Chulalongkorn Medical Journal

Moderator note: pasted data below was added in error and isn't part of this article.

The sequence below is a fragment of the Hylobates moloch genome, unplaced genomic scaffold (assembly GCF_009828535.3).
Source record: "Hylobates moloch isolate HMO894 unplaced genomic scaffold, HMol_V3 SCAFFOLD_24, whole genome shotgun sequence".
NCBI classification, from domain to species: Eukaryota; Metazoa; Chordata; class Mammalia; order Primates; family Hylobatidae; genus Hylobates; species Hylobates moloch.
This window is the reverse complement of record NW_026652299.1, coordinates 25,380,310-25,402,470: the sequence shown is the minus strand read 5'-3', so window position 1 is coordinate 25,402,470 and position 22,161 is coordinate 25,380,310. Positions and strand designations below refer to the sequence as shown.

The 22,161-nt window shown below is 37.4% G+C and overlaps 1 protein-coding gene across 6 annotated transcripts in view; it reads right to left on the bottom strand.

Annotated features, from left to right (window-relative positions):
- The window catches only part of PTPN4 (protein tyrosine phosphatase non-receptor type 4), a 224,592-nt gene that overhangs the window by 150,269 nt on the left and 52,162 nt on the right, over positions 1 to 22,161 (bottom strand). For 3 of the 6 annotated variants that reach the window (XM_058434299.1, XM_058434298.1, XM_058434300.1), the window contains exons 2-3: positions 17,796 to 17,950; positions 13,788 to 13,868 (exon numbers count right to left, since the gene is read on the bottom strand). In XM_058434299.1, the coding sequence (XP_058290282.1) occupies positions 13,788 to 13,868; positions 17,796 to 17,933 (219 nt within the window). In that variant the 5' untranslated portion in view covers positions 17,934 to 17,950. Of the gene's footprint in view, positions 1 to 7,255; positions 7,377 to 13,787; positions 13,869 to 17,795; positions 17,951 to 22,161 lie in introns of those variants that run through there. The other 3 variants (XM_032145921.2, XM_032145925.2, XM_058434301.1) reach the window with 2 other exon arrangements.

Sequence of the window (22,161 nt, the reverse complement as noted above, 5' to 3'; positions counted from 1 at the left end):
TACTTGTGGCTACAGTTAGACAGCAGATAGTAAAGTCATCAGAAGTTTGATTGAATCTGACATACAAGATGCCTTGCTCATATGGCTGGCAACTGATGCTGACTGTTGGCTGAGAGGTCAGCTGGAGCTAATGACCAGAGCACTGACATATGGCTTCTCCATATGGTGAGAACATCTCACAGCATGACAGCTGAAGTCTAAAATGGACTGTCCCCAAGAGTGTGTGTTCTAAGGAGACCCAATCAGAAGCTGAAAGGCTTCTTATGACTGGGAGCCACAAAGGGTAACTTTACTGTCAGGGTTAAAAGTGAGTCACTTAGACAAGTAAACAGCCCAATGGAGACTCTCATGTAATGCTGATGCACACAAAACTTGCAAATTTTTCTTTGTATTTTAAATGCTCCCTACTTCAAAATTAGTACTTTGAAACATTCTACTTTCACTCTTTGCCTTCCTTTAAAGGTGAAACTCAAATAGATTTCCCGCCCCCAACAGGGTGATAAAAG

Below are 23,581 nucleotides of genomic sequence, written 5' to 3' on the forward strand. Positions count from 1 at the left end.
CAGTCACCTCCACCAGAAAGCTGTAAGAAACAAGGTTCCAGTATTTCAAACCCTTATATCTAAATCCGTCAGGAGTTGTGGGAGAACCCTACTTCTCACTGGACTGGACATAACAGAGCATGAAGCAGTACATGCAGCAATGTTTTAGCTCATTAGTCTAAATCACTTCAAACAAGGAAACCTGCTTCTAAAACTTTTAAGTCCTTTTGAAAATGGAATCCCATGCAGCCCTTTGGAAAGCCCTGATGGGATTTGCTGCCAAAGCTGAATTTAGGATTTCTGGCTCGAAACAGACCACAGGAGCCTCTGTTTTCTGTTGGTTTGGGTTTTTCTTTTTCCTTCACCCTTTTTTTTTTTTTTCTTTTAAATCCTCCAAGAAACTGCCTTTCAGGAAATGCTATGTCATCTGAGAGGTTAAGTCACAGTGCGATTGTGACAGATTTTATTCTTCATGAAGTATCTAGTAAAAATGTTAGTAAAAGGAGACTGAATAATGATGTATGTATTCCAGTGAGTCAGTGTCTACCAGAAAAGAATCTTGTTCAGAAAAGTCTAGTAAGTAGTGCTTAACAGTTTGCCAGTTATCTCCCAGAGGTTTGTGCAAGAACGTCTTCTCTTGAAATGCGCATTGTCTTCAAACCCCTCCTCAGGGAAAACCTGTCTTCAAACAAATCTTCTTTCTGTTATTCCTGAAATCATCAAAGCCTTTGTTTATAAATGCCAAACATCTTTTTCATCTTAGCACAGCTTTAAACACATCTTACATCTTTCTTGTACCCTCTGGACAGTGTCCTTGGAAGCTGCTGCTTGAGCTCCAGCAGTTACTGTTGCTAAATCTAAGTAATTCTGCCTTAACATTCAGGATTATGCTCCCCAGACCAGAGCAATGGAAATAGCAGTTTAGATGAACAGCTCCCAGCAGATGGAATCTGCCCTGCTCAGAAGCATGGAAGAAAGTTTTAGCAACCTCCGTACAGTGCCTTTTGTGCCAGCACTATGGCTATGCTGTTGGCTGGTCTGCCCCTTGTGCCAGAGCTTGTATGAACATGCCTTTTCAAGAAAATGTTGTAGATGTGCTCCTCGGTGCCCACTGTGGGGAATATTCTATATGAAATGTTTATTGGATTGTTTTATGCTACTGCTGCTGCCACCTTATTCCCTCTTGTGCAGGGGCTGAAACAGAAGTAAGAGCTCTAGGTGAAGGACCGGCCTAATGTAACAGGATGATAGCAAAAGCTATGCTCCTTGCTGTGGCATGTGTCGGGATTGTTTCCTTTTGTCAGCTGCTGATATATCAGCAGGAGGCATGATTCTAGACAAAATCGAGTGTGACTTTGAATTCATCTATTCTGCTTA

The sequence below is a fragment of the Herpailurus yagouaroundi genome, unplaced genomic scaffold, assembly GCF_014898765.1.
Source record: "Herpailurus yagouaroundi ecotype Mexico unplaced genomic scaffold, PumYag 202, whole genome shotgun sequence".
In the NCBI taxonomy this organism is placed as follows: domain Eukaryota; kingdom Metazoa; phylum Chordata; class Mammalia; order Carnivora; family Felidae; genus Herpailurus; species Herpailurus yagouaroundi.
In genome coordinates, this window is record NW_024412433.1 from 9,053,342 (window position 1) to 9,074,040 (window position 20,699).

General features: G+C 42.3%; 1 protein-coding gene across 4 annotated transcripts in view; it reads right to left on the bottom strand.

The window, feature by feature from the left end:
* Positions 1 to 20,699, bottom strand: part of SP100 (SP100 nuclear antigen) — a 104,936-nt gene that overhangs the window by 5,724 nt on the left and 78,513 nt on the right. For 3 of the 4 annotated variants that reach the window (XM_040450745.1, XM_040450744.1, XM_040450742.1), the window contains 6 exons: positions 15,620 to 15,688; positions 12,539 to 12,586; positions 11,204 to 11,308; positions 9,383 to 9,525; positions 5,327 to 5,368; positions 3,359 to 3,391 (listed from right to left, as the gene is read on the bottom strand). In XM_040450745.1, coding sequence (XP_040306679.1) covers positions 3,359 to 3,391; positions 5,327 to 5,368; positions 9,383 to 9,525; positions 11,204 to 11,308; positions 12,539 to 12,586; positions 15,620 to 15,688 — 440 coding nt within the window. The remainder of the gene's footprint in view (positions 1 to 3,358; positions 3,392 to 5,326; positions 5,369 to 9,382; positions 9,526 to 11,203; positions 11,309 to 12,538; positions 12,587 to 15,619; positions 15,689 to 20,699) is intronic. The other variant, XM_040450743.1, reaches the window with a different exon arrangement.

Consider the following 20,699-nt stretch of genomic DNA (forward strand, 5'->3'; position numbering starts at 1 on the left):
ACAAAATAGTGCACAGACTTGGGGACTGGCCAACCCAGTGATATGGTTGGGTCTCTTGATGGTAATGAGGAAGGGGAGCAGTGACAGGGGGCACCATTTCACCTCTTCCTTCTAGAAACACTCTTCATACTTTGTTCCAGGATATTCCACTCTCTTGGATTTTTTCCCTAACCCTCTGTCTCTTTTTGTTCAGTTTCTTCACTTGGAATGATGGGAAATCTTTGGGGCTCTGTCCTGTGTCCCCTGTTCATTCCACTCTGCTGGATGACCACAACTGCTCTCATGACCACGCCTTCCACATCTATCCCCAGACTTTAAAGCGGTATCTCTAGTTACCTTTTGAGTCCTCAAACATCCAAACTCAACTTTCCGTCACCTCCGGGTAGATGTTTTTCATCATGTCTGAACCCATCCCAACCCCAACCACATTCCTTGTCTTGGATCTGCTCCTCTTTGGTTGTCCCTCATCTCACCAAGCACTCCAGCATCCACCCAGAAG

Problem/background : Hemorrhage is the most significant risk in patients with brainarteriovenous malformations (AVMs). Although several factorshave been found associated with hemorrhagic events, it is notknown with certainty whether specific angioarchitectural aspectpredispose patients with brain AVMs to any specific clinicalpresentation.Objective : The purpose of this study was to assess demographic, clinicaland morphological characteristics of patients with brainarteriovenous malformations and to identify significant factorsrelated to the initial hemorrhagic presentation.Design : Descriptive study.Setting : Department of Radiology, Faculty of Medicine, ChulalongkornUniversityMaterial and Methods : Clinical and angiographic data from 104 patients with brainAVMs at King Chulalongkorn Memorial Hospital wereretrospectively reviewed. Angiographic architectures such as,size, location, arterial supply and venous drainage pattern wererecorded. Univariate and multivariate analyses were conductedin order to test the association between the morphologicalfeatures and clinical presentation.Results : From a total of 104 patients, hemorrhage was an initial presentationin 64 cases (61.5%). By univariate analysis, small nidus size(p = 0.0001), single feeding artery (p = 0.0003), single drainingvein (p <0.0001) and deep venous drainage (p = 0.002) wereassociated with hemorrhage. When we used stepwise multiplelogistic regression analysis, single feeding artery (OR 6.68,95%CI 1.39 to 32.08; p = 0.018) and single draining vein (OR5.24, 95%CI 2.04 to 13.47; p = 0.001) were independentlyassociated with hemorrhage.Conclusions : Single feeding artery and single draining vein were significantfactors associated with initial hemorrhagic presentation. Incontrast with many previous reports, AVM size, location, andpresence of deep venous drainage were not associated withhemorrhage at presentation in adjusted analyses.

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